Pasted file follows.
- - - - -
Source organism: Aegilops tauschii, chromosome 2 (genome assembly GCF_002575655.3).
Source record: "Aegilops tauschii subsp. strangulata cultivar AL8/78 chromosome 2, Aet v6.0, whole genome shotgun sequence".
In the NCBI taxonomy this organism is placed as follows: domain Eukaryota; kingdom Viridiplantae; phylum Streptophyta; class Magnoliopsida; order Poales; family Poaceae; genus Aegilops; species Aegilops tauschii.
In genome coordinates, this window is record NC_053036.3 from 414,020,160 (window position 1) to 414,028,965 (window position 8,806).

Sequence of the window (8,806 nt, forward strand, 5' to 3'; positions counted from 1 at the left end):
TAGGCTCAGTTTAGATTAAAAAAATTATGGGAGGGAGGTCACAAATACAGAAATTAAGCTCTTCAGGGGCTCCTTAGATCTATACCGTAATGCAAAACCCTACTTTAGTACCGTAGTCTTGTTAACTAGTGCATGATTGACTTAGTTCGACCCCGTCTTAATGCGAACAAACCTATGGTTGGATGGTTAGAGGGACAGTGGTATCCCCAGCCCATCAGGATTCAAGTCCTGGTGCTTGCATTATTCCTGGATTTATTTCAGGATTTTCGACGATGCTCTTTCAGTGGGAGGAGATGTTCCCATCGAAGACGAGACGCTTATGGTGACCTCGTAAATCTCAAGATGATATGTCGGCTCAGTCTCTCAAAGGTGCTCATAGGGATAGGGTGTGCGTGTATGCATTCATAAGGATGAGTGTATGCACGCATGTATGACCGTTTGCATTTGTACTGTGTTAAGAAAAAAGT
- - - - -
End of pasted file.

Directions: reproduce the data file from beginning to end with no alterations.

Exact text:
Source organism: Aegilops tauschii, chromosome 2 (genome assembly GCF_002575655.3).
Source record: "Aegilops tauschii subsp. strangulata cultivar AL8/78 chromosome 2, Aet v6.0, whole genome shotgun sequence".
In the NCBI taxonomy this organism is placed as follows: domain Eukaryota; kingdom Viridiplantae; phylum Streptophyta; class Magnoliopsida; order Poales; family Poaceae; genus Aegilops; species Aegilops tauschii.
In genome coordinates, this window is record NC_053036.3 from 414,020,160 (window position 1) to 414,028,965 (window position 8,806).

Sequence of the window (8,806 nt, forward strand, 5' to 3'; positions counted from 1 at the left end):
TAGGCTCAGTTTAGATTAAAAAAATTATGGGAGGGAGGTCACAAATACAGAAATTAAGCTCTTCAGGGGCTCCTTAGATCTATACCGTAATGCAAAACCCTACTTTAGTACCGTAGTCTTGTTAACTAGTGCATGATTGACTTAGTTCGACCCCGTCTTAATGCGAACAAACCTATGGTTGGATGGTTAGAGGGACAGTGGTATCCCCAGCCCATCAGGATTCAAGTCCTGGTGCTTGCATTATTCCTGGATTTATTTCAGGATTTTCGACGATGCTCTTTCAGTGGGAGGAGATGTTCCCATCGAAGACGAGACGCTTATGGTGACCTCGTAAATCTCAAGATGATATGTCGGCTCAGTCTCTCAAAGGTGCTCATAGGGATAGGGTGTGCGTGTATGCATTCATAAGGATGAGTGTATGCACGCATGTATGACCGTTTGCATTTGTACTGTGTTAAGAAAAAAGT